Germany went into the G-20 meeting in Toronto on June 26–27 largely isolated. Before the meeting, President Obama publicly pleaded with Angela Merkel to change her policies. At the meeting the tables were turned. Canada’s Stephen Harper as the host and David Cameron, the newly elected Conservative prime minister of the UK, lined up behind Merkel, leaving Obama isolated. Supporting Merkel’s approach, the G-20 endorsed a halving of budget deficits by 2013 as the target. This has extended the threat of a deflationary spiral to the global economy, making the experience of the 1930s even more relevant than it was when I gave much of the preceding text as a speech at Humboldt University.
The political leaders claim to take their cue from the financial markets but they are misreading the signals. Sovereign risk premiums have widened in Europe because of the situation of the banks; but yields on the government bonds of the US, Japan, and Germany are at or near all-time lows, yield curves are flattening, and commodity prices are declining—all foreshadowing deflation. Equity markets have also come under pressure but that is because of the lack of clear leadership. The range of uncertainties is unusually wide: markets need to discount inflation, default, and disintegration, all at the same time. No wonder that equity prices are falling.

Cory Doctorow at BoingBoing reports on Silvio Berlusconi's latest censorship initiative:
Italy's media is going on strike today [Thursday], and practically no news will be reported. This is in protest of Prime Minister Silvio Berlusconi's plan to ram through anti-wiretapping legislation that includes a gag order on reportage concerning government investigation (especially investigation of corruption).
Berlusconi's notoriously corrupt government has been the subject of numerous scandalous investigations, and the media oligarch previously passed legislation prohibiting the courts from prosecuting him while he was in office (this law was struck down by the courts, prompting Berlusconi to denounce his country's judiciary).

Copyright & Intellectual "Property"

Doctorow also weighs in on Landmark Digital Service, Roy van Rijn, and software patents (this is the story I pointed to on Thursday). Also see the comments thread, which is unusually interesting (it even includes a comment from van Rijn's lawyer).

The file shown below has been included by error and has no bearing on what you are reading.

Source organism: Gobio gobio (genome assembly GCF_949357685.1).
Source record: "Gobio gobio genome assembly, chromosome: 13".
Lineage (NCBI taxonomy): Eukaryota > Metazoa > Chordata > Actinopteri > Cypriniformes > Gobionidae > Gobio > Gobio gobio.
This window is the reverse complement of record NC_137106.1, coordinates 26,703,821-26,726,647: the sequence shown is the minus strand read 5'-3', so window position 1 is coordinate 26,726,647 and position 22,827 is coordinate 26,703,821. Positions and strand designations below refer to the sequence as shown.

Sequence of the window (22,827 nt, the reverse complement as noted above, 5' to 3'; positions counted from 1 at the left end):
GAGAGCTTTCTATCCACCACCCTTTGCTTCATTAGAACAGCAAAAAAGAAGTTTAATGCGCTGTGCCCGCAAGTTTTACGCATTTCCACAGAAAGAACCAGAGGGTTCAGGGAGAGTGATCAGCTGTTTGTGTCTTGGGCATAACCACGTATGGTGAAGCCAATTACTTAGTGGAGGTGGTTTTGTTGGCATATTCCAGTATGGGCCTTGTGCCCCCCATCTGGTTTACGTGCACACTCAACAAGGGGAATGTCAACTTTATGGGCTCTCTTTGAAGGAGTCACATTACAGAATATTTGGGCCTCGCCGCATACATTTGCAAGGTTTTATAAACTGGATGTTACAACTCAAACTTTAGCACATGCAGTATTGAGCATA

Recording Industry vs The People reports that "$675,000 verdict reduced to $67,500 in SONY v Tenenbaum."

The decision, by District Judge Nancy Gertner, found that the original jury award of $675,000, or $22,500 per "infringed" work (i.e., illegally downloaded mp3) was unconstitutionally excessive.

Yes (for those of you who've done the math), both the original and revised judgments refer to 30 downloaded songs. 

(How many illegally copied or downloaded mp3s do you have?  Be honest now... Now do the math, using either the original judgment or the revised one. Now raise your hands: how many of you have a figure that would resolve the Greek debt crisis?)

As the editor's note at RIvTP points out, however,
Since the Court concluded that the actual damages were ~ $1 per work, or $30 total, I don't understand how it arrived at the conclusion that an award of 2250 times that amount passes constitutional muster.
And Tenenbaum was quoted on All Things Considered this afternoon saying that: 1) he doesn't have $70,000, and 2) it did, still, seem a little excessive, considering that you could buy all the tracks from iTunes for 99 cents each.

Exactly.  So make him pay $1 restitution and a $1 (or even a $5) fine per song.  That would be reaonsable.

But of course it wouldn't pay for all the lawyers that the Recording Industry, in it's infinite wisdom, has seen fit to waste money on, instead of just getting down to dealing with restructuring how they do business in the digital age.


Jack Stripling at Inside Higher Education reports on the Delta Project on Postsecondary Education Costs, Productivity, and Accountability, which has just released its third annual "Trends in College Spending," and has also put online a publicly available database (TCS Online) that allows anyone to investigate and compare publicly available information about the income and spending of institutions of higher education. (The interface is not intuitive; from the introductory page linked to here, one has to navigate to the actual database through one of the pull-down menus.)

A quote from Stripling's summary of the "Trends" report: